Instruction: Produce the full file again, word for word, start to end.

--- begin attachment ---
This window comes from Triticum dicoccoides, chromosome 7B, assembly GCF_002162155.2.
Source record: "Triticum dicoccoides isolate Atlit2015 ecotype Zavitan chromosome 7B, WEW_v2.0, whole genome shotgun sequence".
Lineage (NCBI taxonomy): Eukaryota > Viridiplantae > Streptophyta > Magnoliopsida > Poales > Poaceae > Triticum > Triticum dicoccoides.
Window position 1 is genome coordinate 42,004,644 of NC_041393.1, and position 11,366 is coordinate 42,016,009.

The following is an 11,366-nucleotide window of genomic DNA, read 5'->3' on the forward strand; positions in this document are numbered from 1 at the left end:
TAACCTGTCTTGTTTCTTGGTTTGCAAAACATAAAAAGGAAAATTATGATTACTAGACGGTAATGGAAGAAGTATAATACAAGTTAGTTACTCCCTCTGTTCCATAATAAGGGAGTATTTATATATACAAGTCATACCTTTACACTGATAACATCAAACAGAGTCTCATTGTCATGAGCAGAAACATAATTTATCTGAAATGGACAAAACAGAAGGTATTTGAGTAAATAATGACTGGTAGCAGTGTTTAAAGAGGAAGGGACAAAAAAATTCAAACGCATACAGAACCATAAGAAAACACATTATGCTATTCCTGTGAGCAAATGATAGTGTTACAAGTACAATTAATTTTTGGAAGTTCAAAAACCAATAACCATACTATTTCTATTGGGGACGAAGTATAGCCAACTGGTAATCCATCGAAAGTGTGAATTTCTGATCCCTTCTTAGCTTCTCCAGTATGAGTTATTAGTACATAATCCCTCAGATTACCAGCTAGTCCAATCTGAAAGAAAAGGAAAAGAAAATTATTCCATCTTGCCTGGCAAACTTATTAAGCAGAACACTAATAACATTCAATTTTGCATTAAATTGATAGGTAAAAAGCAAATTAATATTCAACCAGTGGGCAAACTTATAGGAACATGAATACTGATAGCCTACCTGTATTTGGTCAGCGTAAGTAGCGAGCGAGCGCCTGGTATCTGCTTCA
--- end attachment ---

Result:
This window comes from Triticum dicoccoides, chromosome 7B, assembly GCF_002162155.2.
Source record: "Triticum dicoccoides isolate Atlit2015 ecotype Zavitan chromosome 7B, WEW_v2.0, whole genome shotgun sequence".
Lineage (NCBI taxonomy): Eukaryota > Viridiplantae > Streptophyta > Magnoliopsida > Poales > Poaceae > Triticum > Triticum dicoccoides.
Window position 1 is genome coordinate 42,004,644 of NC_041393.1, and position 11,366 is coordinate 42,016,009.

The following is an 11,366-nucleotide window of genomic DNA, read 5'->3' on the forward strand; positions in this document are numbered from 1 at the left end:
TAACCTGTCTTGTTTCTTGGTTTGCAAAACATAAAAAGGAAAATTATGATTACTAGACGGTAATGGAAGAAGTATAATACAAGTTAGTTACTCCCTCTGTTCCATAATAAGGGAGTATTTATATATACAAGTCATACCTTTACACTGATAACATCAAACAGAGTCTCATTGTCATGAGCAGAAACATAATTTATCTGAAATGGACAAAACAGAAGGTATTTGAGTAAATAATGACTGGTAGCAGTGTTTAAAGAGGAAGGGACAAAAAAATTCAAACGCATACAGAACCATAAGAAAACACATTATGCTATTCCTGTGAGCAAATGATAGTGTTACAAGTACAATTAATTTTTGGAAGTTCAAAAACCAATAACCATACTATTTCTATTGGGGACGAAGTATAGCCAACTGGTAATCCATCGAAAGTGTGAATTTCTGATCCCTTCTTAGCTTCTCCAGTATGAGTTATTAGTACATAATCCCTCAGATTACCAGCTAGTCCAATCTGAAAGAAAAGGAAAAGAAAATTATTCCATCTTGCCTGGCAAACTTATTAAGCAGAACACTAATAACATTCAATTTTGCATTAAATTGATAGGTAAAAAGCAAATTAATATTCAACCAGTGGGCAAACTTATAGGAACATGAATACTGATAGCCTACCTGTATTTGGTCAGCGTAAGTAGCGAGCGAGCGCCTGGTATCTGCTTCA